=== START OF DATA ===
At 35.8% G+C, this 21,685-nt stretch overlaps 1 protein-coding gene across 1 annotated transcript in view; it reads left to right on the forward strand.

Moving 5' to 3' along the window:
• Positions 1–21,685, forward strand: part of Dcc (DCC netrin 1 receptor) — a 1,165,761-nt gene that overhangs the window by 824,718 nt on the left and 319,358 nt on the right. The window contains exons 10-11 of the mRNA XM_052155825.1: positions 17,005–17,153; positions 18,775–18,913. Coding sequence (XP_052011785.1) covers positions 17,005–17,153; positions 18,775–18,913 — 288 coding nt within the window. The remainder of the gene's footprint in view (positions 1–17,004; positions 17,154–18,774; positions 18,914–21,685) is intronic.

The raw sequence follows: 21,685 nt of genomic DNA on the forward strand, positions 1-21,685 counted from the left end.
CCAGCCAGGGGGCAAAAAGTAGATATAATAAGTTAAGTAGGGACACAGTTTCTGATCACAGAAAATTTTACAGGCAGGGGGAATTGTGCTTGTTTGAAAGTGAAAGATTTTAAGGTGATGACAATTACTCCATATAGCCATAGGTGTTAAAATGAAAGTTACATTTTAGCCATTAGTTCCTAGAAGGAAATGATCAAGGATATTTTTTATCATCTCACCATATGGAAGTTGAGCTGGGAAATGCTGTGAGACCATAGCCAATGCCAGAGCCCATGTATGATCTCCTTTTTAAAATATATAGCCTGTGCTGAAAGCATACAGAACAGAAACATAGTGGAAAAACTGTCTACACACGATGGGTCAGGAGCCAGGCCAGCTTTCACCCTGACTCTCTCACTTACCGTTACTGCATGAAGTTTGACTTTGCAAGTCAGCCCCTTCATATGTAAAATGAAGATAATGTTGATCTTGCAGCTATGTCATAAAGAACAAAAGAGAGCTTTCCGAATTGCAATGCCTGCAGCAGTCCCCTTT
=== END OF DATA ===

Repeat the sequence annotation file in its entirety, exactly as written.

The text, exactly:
At 35.8% G+C, this 21,685-nt stretch overlaps 1 protein-coding gene across 1 annotated transcript in view; it reads left to right on the forward strand.

Moving 5' to 3' along the window:
• Positions 1–21,685, forward strand: part of Dcc (DCC netrin 1 receptor) — a 1,165,761-nt gene that overhangs the window by 824,718 nt on the left and 319,358 nt on the right. The window contains exons 10-11 of the mRNA XM_052155825.1: positions 17,005–17,153; positions 18,775–18,913. Coding sequence (XP_052011785.1) covers positions 17,005–17,153; positions 18,775–18,913 — 288 coding nt within the window. The remainder of the gene's footprint in view (positions 1–17,004; positions 17,154–18,774; positions 18,914–21,685) is intronic.

The raw sequence follows: 21,685 nt of genomic DNA on the forward strand, positions 1-21,685 counted from the left end.
CCAGCCAGGGGGCAAAAAGTAGATATAATAAGTTAAGTAGGGACACAGTTTCTGATCACAGAAAATTTTACAGGCAGGGGGAATTGTGCTTGTTTGAAAGTGAAAGATTTTAAGGTGATGACAATTACTCCATATAGCCATAGGTGTTAAAATGAAAGTTACATTTTAGCCATTAGTTCCTAGAAGGAAATGATCAAGGATATTTTTTATCATCTCACCATATGGAAGTTGAGCTGGGAAATGCTGTGAGACCATAGCCAATGCCAGAGCCCATGTATGATCTCCTTTTTAAAATATATAGCCTGTGCTGAAAGCATACAGAACAGAAACATAGTGGAAAAACTGTCTACACACGATGGGTCAGGAGCCAGGCCAGCTTTCACCCTGACTCTCTCACTTACCGTTACTGCATGAAGTTTGACTTTGCAAGTCAGCCCCTTCATATGTAAAATGAAGATAATGTTGATCTTGCAGCTATGTCATAAAGAACAAAAGAGAGCTTTCCGAATTGCAATGCCTGCAGCAGTCCCCTTT